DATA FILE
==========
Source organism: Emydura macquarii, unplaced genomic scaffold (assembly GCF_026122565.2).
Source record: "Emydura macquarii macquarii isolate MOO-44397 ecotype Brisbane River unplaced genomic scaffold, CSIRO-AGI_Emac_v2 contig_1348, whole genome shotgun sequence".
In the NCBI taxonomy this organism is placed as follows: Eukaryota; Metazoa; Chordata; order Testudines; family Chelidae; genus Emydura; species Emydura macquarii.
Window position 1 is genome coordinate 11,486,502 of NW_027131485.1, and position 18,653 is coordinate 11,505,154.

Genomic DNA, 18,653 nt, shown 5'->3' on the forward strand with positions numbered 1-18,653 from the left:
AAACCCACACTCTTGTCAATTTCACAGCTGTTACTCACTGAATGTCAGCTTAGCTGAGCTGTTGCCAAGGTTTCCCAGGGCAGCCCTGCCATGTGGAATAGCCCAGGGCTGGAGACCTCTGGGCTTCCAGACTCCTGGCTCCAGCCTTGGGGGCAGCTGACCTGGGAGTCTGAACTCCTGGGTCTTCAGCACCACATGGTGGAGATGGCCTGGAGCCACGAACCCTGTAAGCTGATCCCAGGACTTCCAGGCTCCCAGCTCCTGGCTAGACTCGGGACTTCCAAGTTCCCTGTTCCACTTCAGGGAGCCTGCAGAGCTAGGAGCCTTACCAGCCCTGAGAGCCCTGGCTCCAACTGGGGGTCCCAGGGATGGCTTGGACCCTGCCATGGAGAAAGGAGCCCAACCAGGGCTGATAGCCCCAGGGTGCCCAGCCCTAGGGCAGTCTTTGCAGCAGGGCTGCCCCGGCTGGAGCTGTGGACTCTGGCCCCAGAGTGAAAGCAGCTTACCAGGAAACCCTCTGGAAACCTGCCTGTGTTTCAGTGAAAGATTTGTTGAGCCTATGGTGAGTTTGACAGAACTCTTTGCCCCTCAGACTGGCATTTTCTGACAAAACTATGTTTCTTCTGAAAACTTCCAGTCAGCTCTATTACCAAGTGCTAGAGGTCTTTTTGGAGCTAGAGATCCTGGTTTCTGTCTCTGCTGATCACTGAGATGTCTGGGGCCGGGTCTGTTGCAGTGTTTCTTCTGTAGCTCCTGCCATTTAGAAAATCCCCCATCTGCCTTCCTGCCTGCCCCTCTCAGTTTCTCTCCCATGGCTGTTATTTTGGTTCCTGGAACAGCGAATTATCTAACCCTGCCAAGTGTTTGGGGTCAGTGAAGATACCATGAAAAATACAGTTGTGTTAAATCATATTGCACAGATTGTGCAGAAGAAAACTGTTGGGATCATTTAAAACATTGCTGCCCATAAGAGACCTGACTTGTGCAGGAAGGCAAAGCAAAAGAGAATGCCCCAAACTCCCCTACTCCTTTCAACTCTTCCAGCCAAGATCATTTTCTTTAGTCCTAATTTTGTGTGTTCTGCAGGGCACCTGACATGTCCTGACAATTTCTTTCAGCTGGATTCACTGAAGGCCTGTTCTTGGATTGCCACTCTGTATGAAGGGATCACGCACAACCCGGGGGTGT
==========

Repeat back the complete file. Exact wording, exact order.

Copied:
Source organism: Emydura macquarii, unplaced genomic scaffold (assembly GCF_026122565.2).
Source record: "Emydura macquarii macquarii isolate MOO-44397 ecotype Brisbane River unplaced genomic scaffold, CSIRO-AGI_Emac_v2 contig_1348, whole genome shotgun sequence".
In the NCBI taxonomy this organism is placed as follows: Eukaryota; Metazoa; Chordata; order Testudines; family Chelidae; genus Emydura; species Emydura macquarii.
Window position 1 is genome coordinate 11,486,502 of NW_027131485.1, and position 18,653 is coordinate 11,505,154.

Genomic DNA, 18,653 nt, shown 5'->3' on the forward strand with positions numbered 1-18,653 from the left:
AAACCCACACTCTTGTCAATTTCACAGCTGTTACTCACTGAATGTCAGCTTAGCTGAGCTGTTGCCAAGGTTTCCCAGGGCAGCCCTGCCATGTGGAATAGCCCAGGGCTGGAGACCTCTGGGCTTCCAGACTCCTGGCTCCAGCCTTGGGGGCAGCTGACCTGGGAGTCTGAACTCCTGGGTCTTCAGCACCACATGGTGGAGATGGCCTGGAGCCACGAACCCTGTAAGCTGATCCCAGGACTTCCAGGCTCCCAGCTCCTGGCTAGACTCGGGACTTCCAAGTTCCCTGTTCCACTTCAGGGAGCCTGCAGAGCTAGGAGCCTTACCAGCCCTGAGAGCCCTGGCTCCAACTGGGGGTCCCAGGGATGGCTTGGACCCTGCCATGGAGAAAGGAGCCCAACCAGGGCTGATAGCCCCAGGGTGCCCAGCCCTAGGGCAGTCTTTGCAGCAGGGCTGCCCCGGCTGGAGCTGTGGACTCTGGCCCCAGAGTGAAAGCAGCTTACCAGGAAACCCTCTGGAAACCTGCCTGTGTTTCAGTGAAAGATTTGTTGAGCCTATGGTGAGTTTGACAGAACTCTTTGCCCCTCAGACTGGCATTTTCTGACAAAACTATGTTTCTTCTGAAAACTTCCAGTCAGCTCTATTACCAAGTGCTAGAGGTCTTTTTGGAGCTAGAGATCCTGGTTTCTGTCTCTGCTGATCACTGAGATGTCTGGGGCCGGGTCTGTTGCAGTGTTTCTTCTGTAGCTCCTGCCATTTAGAAAATCCCCCATCTGCCTTCCTGCCTGCCCCTCTCAGTTTCTCTCCCATGGCTGTTATTTTGGTTCCTGGAACAGCGAATTATCTAACCCTGCCAAGTGTTTGGGGTCAGTGAAGATACCATGAAAAATACAGTTGTGTTAAATCATATTGCACAGATTGTGCAGAAGAAAACTGTTGGGATCATTTAAAACATTGCTGCCCATAAGAGACCTGACTTGTGCAGGAAGGCAAAGCAAAAGAGAATGCCCCAAACTCCCCTACTCCTTTCAACTCTTCCAGCCAAGATCATTTTCTTTAGTCCTAATTTTGTGTGTTCTGCAGGGCACCTGACATGTCCTGACAATTTCTTTCAGCTGGATTCACTGAAGGCCTGTTCTTGGATTGCCACTCTGTATGAAGGGATCACGCACAACCCGGGGGTGT